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Information is a source of empowerment, especially in today’s society where economic success depends on the level of Information Literacy (IL). According to, Aharony and Bronstein (2014, p.103), IL is a powerful tool allowing people to effectively utilize information for the development of the society. Its incorporation in the education sector follows the particular creative skills it enhances in the students, especially through learning the usefulness of information, methods to obtain it and how to apply it. With the rise of technology, Aharony and Bronstein (2014, p.104) introduces digital literacy an information model that utilizes digital technologies. Therefore, with the changing information environment, IL becomes a fundamental competency with both the academic institutions and libraries adopting different teaching models to manage information and achieve what (Lilian & Archie, 2017, p. 264) terms as empowerment. The discussion develops through the topics academic libraries, competencies for Library Information Science (LIS), and competencies for LIS in academic libraries.

Academic Libraries

Sinha (2015, p. 1789) develops an understanding of the key roles performed by university libraries to enhance teaching and learning. Based on Sinha (2015, p. 1789), the shift in attention towards the role of academic libraries in information management follows the change in teaching-learning models to include active learning techniques. Libraries enhance learning by providing the scholar a means to supplement the classroom knowledge through availing learning materials and resources. Mandre (2015, p. 108) presents the case of increased scientific knowledge and its shift into digital media, which interprets to the availability of more digital information in the academic libraries. The rise of technology and the making of it as a major part of academic disciplines realize the transition of the academic libraries from a traditional operation system to a digital kind including the resources available. According to Mandre (2015, p. 108), the changes in academic disciplines presents a significant challenge for academic libraries where libraries need to provides digital resources to the different users. Moreover, the changes imply more responsibility to the libraries where they need to actively participate in the academic and learning sectors of the institution (Mandre 2015, p. 108).

According to Raju (2014, p. 163), the rise of technological equipment and services such as mobile phones, tablets, and digital communication channels collectively contributed to the changes in the traditional libraries. More specific is the role of Information and Communication Technology (ICT) in realizing the change in the academic library systems. The transformation interprets to changes in the competencies of the librarians as well as those in pursuit of or already professionals in Library Information Science (LIS). Echoing the changes about the quality of the profession through the digitization of the education system is the work of Mandre (2015, p. 108) stating that the transformation requires the leaders to adjust their skills. The imperative is the ability of the involved leaders to understand the responsibilities, challenges, and opportunities surrounding the new library systems as a means to effectively manage it (Mandre 2015, p. 108).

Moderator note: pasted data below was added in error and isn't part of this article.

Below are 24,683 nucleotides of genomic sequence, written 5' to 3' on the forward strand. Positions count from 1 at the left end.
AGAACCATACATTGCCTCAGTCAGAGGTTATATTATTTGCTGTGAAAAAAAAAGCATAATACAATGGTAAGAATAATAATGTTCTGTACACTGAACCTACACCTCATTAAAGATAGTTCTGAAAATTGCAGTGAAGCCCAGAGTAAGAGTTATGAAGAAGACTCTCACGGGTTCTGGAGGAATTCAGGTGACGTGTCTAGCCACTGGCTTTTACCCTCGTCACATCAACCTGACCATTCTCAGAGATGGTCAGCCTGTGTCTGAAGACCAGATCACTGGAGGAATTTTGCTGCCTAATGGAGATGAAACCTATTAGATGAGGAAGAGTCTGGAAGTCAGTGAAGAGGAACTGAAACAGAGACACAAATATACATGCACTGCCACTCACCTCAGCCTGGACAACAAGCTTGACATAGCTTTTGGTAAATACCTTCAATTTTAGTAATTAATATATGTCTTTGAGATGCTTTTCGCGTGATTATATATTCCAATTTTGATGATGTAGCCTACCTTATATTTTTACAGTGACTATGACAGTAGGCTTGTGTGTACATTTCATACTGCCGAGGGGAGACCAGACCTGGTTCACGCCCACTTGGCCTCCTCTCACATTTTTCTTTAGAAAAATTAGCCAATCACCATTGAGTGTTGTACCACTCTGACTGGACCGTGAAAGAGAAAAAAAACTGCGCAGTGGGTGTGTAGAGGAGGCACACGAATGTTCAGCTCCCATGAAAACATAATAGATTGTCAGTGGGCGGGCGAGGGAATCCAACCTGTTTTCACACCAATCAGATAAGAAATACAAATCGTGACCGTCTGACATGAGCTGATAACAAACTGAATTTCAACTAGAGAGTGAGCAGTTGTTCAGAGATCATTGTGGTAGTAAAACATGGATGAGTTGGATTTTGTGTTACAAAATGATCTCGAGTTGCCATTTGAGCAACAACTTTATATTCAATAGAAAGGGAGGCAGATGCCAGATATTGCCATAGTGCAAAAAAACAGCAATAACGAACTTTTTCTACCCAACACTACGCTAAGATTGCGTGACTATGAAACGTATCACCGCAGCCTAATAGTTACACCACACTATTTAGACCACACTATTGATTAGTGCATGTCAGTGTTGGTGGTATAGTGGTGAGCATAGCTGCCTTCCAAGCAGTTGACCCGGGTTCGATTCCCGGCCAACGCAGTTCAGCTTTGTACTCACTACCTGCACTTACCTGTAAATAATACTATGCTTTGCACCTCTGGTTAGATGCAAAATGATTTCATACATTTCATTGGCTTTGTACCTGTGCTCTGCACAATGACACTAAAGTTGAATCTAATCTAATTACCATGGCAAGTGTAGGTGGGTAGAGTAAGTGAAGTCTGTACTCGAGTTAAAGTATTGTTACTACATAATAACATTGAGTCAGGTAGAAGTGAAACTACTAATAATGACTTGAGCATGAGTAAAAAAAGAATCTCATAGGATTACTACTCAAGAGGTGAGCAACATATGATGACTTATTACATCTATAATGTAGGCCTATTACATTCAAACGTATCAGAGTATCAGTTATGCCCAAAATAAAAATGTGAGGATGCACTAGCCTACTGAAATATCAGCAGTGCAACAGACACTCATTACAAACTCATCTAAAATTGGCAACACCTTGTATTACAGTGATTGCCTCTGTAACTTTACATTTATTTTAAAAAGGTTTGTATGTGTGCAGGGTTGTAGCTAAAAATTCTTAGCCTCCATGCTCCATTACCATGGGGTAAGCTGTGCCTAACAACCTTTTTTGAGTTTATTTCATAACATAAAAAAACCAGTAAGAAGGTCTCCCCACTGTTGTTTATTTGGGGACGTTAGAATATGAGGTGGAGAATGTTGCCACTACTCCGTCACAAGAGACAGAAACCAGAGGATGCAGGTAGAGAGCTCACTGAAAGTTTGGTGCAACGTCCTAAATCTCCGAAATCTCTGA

Raju (2014, p. 164) emphasizes that despite the changes in the academic libraries, the role of preserving information and knowledge remains a key responsibility. Concerning areas relevant to knowledge and information preservation, Raju (2014, p. 164) identifies them as archiving data, connecting different subjects to facilitate knowledge and understanding, sustaining the library service, and ensuring quality and curation of digital information. To effect these functions, Raju (2014, p. 164) suggests that the digital library needs to embrace information technology with the examples of Web 2.0, Library 2.0, and Library 3.0. Yang et al. (2016, p. 1) define the Library 2.0 as a creation of Michael Casey involving a modernized form of service delivery. In particular, the model focuses on the uses engaging their input in the creation of content and developing an integrated community through information sharing. Yang et al. (2016, p. 1) recognize the importance of the Web-based technologies in realizing the digital library models. Similarly, Lilian and Archie (2017, p. 263) agrees on the importance of Web technologies such as Web 2.0 in providing new ways for information sharing for both the users and academic librarians. Much as these changes mainly impact the students or library users, it also significantly contributes to the change in skills and competency deemed fit for professionals serving the libraries (Yang et al. 2016, p. 1). According to Lilian and Archie (2017, p. 263), academic librarians need to combine both the traditional library management skills, and the digital competencies to achieve the success functioning of the academic libraries.

Competencies for LIS Professionals

Ehsan and Gholamreza (2015, p. 1018) considers competency as an output following the performance of an individual according to particular standards. Melissa (2017, p. 66) argues that although the definition of competency in LIS is continually involving, it has its main element as presenting suitable characteristics deemed fit for a particular professional. According to Ehsan and Gholamreza (2015, p. 1018), the identification of competency includes three categories of core, generic and an integration of both the generic and core competencies. Core competencies in LIS profession include skills, knowledge and personal attributes (Ehsan & Gholamreza 2015, p. 1019). Yang et al. (2016, p. 2) include the personal attributes of change management, communication, information management, leadership, and communication. Moreover, the professional needs the skills of innovation, adaptive, and flexible in managing the digital libraries in a dynamic technological environment.

Job advertisements significantly contribute to the identification of the competencies in the field (Raju, 2014, p. 164; Yang et al. 2016, 2; Shahbazi & Hedayati, 2016, p. 543). According to Raju (2014, p. 164), the advertisements point qualifications encompassing professional knowledge, generic skills, and personal skills. Concerning the professionalism in LIS, Raju (2014, p. 164), identifies technological knowledge in the fields of digital library software and architecture, coding, database management, and computer literacy. Sinha (2015, p. 1804) includes two important fields of information management skills and information professionalism which are vital for the digital age and in enhancing information literacy. Similarly, Shahbazi and Hedayati (2016, p. 543) on a study focusing on Iran identifies the skills of computer cataloging, internet searching, web designing, and library software as key requirements for the LIS professional. Comparatively, Soutter (2016, p. 46) provides the examples of interpersonal skills, foundational knowledge, leadership, collections development, IL, and information technology skills.